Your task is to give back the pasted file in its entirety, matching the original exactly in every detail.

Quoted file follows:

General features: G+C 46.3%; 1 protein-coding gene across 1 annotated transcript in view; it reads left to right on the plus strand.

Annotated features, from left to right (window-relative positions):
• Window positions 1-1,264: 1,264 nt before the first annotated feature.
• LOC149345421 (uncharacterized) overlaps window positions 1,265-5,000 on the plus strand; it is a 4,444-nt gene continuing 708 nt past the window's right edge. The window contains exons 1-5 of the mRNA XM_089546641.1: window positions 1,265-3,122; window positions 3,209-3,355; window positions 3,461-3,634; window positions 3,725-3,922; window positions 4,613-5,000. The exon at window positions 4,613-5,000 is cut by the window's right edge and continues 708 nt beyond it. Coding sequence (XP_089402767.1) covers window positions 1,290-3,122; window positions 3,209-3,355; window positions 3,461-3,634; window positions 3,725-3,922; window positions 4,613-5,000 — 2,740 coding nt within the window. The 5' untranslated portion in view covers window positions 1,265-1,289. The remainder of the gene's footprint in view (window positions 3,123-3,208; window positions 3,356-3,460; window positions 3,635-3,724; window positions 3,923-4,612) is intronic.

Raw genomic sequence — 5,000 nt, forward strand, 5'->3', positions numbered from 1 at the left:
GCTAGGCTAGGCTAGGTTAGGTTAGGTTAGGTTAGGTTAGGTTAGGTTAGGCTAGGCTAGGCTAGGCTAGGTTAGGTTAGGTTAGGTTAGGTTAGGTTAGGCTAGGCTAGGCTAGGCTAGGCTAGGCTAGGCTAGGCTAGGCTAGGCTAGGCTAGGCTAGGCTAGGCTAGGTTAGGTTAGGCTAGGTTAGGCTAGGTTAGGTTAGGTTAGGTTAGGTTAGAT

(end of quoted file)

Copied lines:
General features: G+C 46.3%; 1 protein-coding gene across 1 annotated transcript in view; it reads left to right on the plus strand.

Annotated features, from left to right (window-relative positions):
• Window positions 1-1,264: 1,264 nt before the first annotated feature.
• LOC149345421 (uncharacterized) overlaps window positions 1,265-5,000 on the plus strand; it is a 4,444-nt gene continuing 708 nt past the window's right edge. The window contains exons 1-5 of the mRNA XM_089546641.1: window positions 1,265-3,122; window positions 3,209-3,355; window positions 3,461-3,634; window positions 3,725-3,922; window positions 4,613-5,000. The exon at window positions 4,613-5,000 is cut by the window's right edge and continues 708 nt beyond it. Coding sequence (XP_089402767.1) covers window positions 1,290-3,122; window positions 3,209-3,355; window positions 3,461-3,634; window positions 3,725-3,922; window positions 4,613-5,000 — 2,740 coding nt within the window. The 5' untranslated portion in view covers window positions 1,265-1,289. The remainder of the gene's footprint in view (window positions 3,123-3,208; window positions 3,356-3,460; window positions 3,635-3,724; window positions 3,923-4,612) is intronic.

Raw genomic sequence — 5,000 nt, forward strand, 5'->3', positions numbered from 1 at the left:
GCTAGGCTAGGCTAGGTTAGGTTAGGTTAGGTTAGGTTAGGTTAGGTTAGGCTAGGCTAGGCTAGGCTAGGTTAGGTTAGGTTAGGTTAGGTTAGGTTAGGCTAGGCTAGGCTAGGCTAGGCTAGGCTAGGCTAGGCTAGGCTAGGCTAGGCTAGGCTAGGCTAGGCTAGGTTAGGTTAGGCTAGGTTAGGCTAGGTTAGGTTAGGTTAGGTTAGGTTAGAT